Maula Jatt marks the beginning of the end of the Urdu family film which had completely dominated the industry since 1947.  Punjabi action films, soon followed by Pashto soft porn, became and remained the only game in town, until relatively recently. But the biggest beneficiary of the Maula Jatt phenomenon was leading man Sultan Rahi.  Though he hailed from an Urdu speaking family and had been a middling star of both Urdu and Punjabi films since the early 60s, it was his performance as Maula Jatt that transformed him into the King of Punjabi and arguably Pakistani filmdom.  For the next two decades his name and image were synonymous with Lollywood.  Though he aspired to more serious achievements and spoke in interviews of his unease with his status as ‘Mr Action’ Maula Jatt typecast him forever.  In what must be one of the most poignant life stories to come out of Lollywood, Rahi himself was brutally murdered in 1996. While driving from Lahore to Pindi he was attacked by unknown assailants and left to die in the dark Punjabi night like one of the hundreds of his on-screen enemies.

 

 

 

Cabaret Dance Music

Unknown

Love in Europe is an Urdu film released in 1970. It fizzled out like a wet firecracker upon release but has a few features that if not entirely ‘redeeming’, make it, nearly 50 years after its release, kind of interesting.

The late 1960s and early 70s were exciting times.  Though the streets and inner cities of America were filled with blood and smoke and violence, the cultural and social scene was blossoming like never before. While every value was being challenged,  music, art, literature and film were breaking new barriers every day.  The situation was replicated in London and across Europe.

Almost a quarter of a century had passed since India had been partitioned into two countries. In what was seeming  like a process of political cell division, Pakistan was a couple of years away from splitting itself apart to create  yet a the third country, Bangladesh. These were momentous and dramatic years. The Independence leaders had all been either assassinated or pushed aside by the likes of Indira Gandhi and Z.A. Bhutto.  And youngsters in Karachi, Bombay and Lahore were primed to absorb the new age of rock ‘n roll, (the idea of) free sex and automation.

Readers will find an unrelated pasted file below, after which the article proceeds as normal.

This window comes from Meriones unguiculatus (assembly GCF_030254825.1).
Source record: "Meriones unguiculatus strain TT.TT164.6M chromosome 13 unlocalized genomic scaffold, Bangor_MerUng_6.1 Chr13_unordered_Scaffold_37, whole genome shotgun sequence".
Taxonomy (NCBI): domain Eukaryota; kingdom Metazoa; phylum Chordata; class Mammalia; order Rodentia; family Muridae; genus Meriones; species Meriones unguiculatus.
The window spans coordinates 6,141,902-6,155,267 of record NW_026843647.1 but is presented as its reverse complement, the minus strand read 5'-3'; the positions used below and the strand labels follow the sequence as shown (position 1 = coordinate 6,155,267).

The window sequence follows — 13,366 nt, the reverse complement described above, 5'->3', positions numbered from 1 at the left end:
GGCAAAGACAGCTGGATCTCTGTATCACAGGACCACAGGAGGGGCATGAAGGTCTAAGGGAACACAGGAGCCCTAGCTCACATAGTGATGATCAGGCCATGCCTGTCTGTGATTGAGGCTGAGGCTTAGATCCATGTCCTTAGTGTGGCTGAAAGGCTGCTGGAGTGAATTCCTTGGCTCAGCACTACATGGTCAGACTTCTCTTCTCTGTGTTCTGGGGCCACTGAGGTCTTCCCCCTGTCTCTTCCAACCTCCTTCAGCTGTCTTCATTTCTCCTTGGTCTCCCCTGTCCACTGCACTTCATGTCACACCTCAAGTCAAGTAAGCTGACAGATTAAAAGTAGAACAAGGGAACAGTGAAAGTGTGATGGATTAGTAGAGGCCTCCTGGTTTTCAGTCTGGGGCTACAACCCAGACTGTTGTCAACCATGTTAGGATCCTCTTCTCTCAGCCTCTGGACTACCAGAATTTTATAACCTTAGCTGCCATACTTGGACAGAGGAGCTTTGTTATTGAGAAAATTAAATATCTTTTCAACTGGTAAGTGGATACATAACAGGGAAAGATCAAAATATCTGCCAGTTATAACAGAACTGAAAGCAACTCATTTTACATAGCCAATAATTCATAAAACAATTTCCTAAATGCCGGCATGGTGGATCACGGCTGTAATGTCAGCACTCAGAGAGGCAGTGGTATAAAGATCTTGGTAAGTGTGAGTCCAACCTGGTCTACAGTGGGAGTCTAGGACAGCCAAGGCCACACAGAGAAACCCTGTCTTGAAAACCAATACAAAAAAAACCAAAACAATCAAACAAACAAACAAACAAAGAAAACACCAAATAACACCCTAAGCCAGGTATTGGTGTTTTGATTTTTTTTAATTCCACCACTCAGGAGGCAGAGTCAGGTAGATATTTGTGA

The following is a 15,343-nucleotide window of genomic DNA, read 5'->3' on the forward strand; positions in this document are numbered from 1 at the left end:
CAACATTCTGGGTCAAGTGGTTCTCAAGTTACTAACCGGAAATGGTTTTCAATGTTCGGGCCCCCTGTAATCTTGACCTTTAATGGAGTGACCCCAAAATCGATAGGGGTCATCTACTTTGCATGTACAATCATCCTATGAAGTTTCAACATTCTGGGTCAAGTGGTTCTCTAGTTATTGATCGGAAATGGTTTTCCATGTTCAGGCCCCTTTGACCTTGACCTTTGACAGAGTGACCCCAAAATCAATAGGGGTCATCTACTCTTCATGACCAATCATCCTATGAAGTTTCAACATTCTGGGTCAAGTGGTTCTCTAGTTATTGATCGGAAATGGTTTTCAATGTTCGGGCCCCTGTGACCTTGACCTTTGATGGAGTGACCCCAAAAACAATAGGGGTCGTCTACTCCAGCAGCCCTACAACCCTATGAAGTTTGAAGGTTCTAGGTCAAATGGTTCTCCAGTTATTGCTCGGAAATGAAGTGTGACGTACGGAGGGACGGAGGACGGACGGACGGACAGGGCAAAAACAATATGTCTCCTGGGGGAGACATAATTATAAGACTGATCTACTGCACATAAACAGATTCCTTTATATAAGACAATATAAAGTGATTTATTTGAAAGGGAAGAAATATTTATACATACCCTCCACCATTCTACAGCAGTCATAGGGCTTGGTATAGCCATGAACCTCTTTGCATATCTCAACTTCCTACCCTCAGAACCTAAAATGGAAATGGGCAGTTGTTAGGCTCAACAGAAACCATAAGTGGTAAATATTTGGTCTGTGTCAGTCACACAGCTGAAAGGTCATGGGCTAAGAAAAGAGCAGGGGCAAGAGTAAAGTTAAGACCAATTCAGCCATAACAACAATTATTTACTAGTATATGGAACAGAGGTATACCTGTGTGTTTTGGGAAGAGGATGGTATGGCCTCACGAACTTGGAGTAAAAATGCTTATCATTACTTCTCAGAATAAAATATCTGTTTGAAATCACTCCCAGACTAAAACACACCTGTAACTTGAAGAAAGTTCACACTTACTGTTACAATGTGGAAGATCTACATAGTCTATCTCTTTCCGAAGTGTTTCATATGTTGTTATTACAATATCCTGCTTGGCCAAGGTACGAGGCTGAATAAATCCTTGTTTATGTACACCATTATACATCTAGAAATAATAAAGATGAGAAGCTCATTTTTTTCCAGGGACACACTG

In the movie industry a new batch of directors, writers and actors were happy to move away from the tried (tired) and true retellings of  traditional love epics like Laila Majnun or Heer Ranjha. Films began addressing corruption, inequality, and the role of Islam in public life.  From the mid-1960s people began wondering: if it was ok for our fathers to separate from India why is it wrong to stop the Bengalis or Baluch from doing the same? And by the way, what has been the real impact of Partition on society?

The film industry, never seen by the politicians and generals as an essential part of the ‘national project’, enjoyed a sort of ‘under-the-radar’ existence that allowed it to say things and experiment with ideas in ways that would have landed traditional artists, writers,  poets and singers in the clink.

Love in Europe in its own haphazard (but endearing) way embodies much of the exciting energy of a momentous period in Pakistani history: from the demise of Field Marshall Ayub Khan and the ruinous interregnum of General Yayha Khan beginning in 1969, to the rise and fall of Zulfikar Ali Bhutto ten years later. A decade of disaster yes, but not without hope or optimism.